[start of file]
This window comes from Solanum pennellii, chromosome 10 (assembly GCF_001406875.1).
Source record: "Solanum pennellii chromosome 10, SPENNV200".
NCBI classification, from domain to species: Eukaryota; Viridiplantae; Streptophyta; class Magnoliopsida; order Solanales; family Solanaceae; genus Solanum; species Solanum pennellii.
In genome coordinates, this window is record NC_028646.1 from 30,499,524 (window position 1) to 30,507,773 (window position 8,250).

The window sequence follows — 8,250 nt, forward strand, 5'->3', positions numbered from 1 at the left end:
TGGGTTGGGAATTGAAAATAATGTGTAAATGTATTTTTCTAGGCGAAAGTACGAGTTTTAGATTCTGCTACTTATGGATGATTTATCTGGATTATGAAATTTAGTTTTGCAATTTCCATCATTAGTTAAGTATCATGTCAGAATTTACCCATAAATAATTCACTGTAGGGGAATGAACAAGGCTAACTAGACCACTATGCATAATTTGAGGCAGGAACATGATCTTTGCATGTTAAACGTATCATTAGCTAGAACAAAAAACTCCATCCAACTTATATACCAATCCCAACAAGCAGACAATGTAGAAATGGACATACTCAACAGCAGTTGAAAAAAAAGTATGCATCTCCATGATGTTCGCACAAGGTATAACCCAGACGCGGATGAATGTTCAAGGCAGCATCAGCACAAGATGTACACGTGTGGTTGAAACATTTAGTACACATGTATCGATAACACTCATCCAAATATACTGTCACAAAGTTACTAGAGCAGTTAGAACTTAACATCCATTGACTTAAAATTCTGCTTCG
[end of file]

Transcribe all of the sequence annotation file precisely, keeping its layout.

This window comes from Solanum pennellii, chromosome 10 (assembly GCF_001406875.1).
Source record: "Solanum pennellii chromosome 10, SPENNV200".
NCBI classification, from domain to species: Eukaryota; Viridiplantae; Streptophyta; class Magnoliopsida; order Solanales; family Solanaceae; genus Solanum; species Solanum pennellii.
In genome coordinates, this window is record NC_028646.1 from 30,499,524 (window position 1) to 30,507,773 (window position 8,250).

The window sequence follows — 8,250 nt, forward strand, 5'->3', positions numbered from 1 at the left end:
TGGGTTGGGAATTGAAAATAATGTGTAAATGTATTTTTCTAGGCGAAAGTACGAGTTTTAGATTCTGCTACTTATGGATGATTTATCTGGATTATGAAATTTAGTTTTGCAATTTCCATCATTAGTTAAGTATCATGTCAGAATTTACCCATAAATAATTCACTGTAGGGGAATGAACAAGGCTAACTAGACCACTATGCATAATTTGAGGCAGGAACATGATCTTTGCATGTTAAACGTATCATTAGCTAGAACAAAAAACTCCATCCAACTTATATACCAATCCCAACAAGCAGACAATGTAGAAATGGACATACTCAACAGCAGTTGAAAAAAAAGTATGCATCTCCATGATGTTCGCACAAGGTATAACCCAGACGCGGATGAATGTTCAAGGCAGCATCAGCACAAGATGTACACGTGTGGTTGAAACATTTAGTACACATGTATCGATAACACTCATCCAAATATACTGTCACAAAGTTACTAGAGCAGTTAGAACTTAACATCCATTGACTTAAAATTCTGCTTCG